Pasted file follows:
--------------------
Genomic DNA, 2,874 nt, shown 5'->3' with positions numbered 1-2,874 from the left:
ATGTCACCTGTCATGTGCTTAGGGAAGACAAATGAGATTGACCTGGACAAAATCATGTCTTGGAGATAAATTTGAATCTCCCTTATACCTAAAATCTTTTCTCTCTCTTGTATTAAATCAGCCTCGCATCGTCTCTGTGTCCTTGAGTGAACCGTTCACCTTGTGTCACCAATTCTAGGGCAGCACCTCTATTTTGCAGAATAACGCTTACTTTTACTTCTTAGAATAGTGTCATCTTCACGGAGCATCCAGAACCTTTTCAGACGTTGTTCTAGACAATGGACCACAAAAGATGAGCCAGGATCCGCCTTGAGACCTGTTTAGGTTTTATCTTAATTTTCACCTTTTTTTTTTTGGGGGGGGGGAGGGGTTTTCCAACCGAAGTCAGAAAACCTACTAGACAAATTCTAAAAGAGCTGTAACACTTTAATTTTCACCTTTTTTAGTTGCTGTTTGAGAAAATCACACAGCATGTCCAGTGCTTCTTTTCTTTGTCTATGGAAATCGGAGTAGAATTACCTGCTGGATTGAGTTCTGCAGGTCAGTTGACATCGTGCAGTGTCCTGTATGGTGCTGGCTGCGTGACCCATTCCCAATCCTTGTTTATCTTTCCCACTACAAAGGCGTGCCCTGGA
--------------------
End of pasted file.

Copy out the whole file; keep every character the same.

Genomic DNA, 2,874 nt, shown 5'->3' with positions numbered 1-2,874 from the left:
ATGTCACCTGTCATGTGCTTAGGGAAGACAAATGAGATTGACCTGGACAAAATCATGTCTTGGAGATAAATTTGAATCTCCCTTATACCTAAAATCTTTTCTCTCTCTTGTATTAAATCAGCCTCGCATCGTCTCTGTGTCCTTGAGTGAACCGTTCACCTTGTGTCACCAATTCTAGGGCAGCACCTCTATTTTGCAGAATAACGCTTACTTTTACTTCTTAGAATAGTGTCATCTTCACGGAGCATCCAGAACCTTTTCAGACGTTGTTCTAGACAATGGACCACAAAAGATGAGCCAGGATCCGCCTTGAGACCTGTTTAGGTTTTATCTTAATTTTCACCTTTTTTTTTTTGGGGGGGGGGAGGGGTTTTCCAACCGAAGTCAGAAAACCTACTAGACAAATTCTAAAAGAGCTGTAACACTTTAATTTTCACCTTTTTTAGTTGCTGTTTGAGAAAATCACACAGCATGTCCAGTGCTTCTTTTCTTTGTCTATGGAAATCGGAGTAGAATTACCTGCTGGATTGAGTTCTGCAGGTCAGTTGACATCGTGCAGTGTCCTGTATGGTGCTGGCTGCGTGACCCATTCCCAATCCTTGTTTATCTTTCCCACTACAAAGGCGTGCCCTGGA